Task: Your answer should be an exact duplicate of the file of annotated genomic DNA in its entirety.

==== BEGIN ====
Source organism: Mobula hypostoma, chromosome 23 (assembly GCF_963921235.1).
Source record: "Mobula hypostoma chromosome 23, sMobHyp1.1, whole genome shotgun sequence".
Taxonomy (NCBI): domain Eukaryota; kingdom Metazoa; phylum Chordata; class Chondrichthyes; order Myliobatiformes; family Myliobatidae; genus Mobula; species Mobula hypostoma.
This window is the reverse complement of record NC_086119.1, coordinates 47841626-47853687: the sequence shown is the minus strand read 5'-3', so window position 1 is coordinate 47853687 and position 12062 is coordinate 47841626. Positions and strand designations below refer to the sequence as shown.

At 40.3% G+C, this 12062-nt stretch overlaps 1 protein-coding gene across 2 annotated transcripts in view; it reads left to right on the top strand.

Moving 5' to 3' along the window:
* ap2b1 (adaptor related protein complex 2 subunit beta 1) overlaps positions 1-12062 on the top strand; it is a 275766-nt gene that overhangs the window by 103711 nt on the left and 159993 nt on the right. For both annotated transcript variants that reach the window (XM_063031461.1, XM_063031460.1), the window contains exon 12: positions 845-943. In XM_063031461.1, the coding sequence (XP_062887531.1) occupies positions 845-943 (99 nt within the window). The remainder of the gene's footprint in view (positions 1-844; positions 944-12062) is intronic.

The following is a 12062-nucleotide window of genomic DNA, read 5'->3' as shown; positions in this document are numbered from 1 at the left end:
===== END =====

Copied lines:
Source organism: Mobula hypostoma, chromosome 23 (assembly GCF_963921235.1).
Source record: "Mobula hypostoma chromosome 23, sMobHyp1.1, whole genome shotgun sequence".
Taxonomy (NCBI): domain Eukaryota; kingdom Metazoa; phylum Chordata; class Chondrichthyes; order Myliobatiformes; family Myliobatidae; genus Mobula; species Mobula hypostoma.
This window is the reverse complement of record NC_086119.1, coordinates 47841626-47853687: the sequence shown is the minus strand read 5'-3', so window position 1 is coordinate 47853687 and position 12062 is coordinate 47841626. Positions and strand designations below refer to the sequence as shown.

At 40.3% G+C, this 12062-nt stretch overlaps 1 protein-coding gene across 2 annotated transcripts in view; it reads left to right on the top strand.

Moving 5' to 3' along the window:
* ap2b1 (adaptor related protein complex 2 subunit beta 1) overlaps positions 1-12062 on the top strand; it is a 275766-nt gene that overhangs the window by 103711 nt on the left and 159993 nt on the right. For both annotated transcript variants that reach the window (XM_063031461.1, XM_063031460.1), the window contains exon 12: positions 845-943. In XM_063031461.1, the coding sequence (XP_062887531.1) occupies positions 845-943 (99 nt within the window). The remainder of the gene's footprint in view (positions 1-844; positions 944-12062) is intronic.

The following is a 12062-nucleotide window of genomic DNA, read 5'->3' as shown; positions in this document are numbered from 1 at the left end: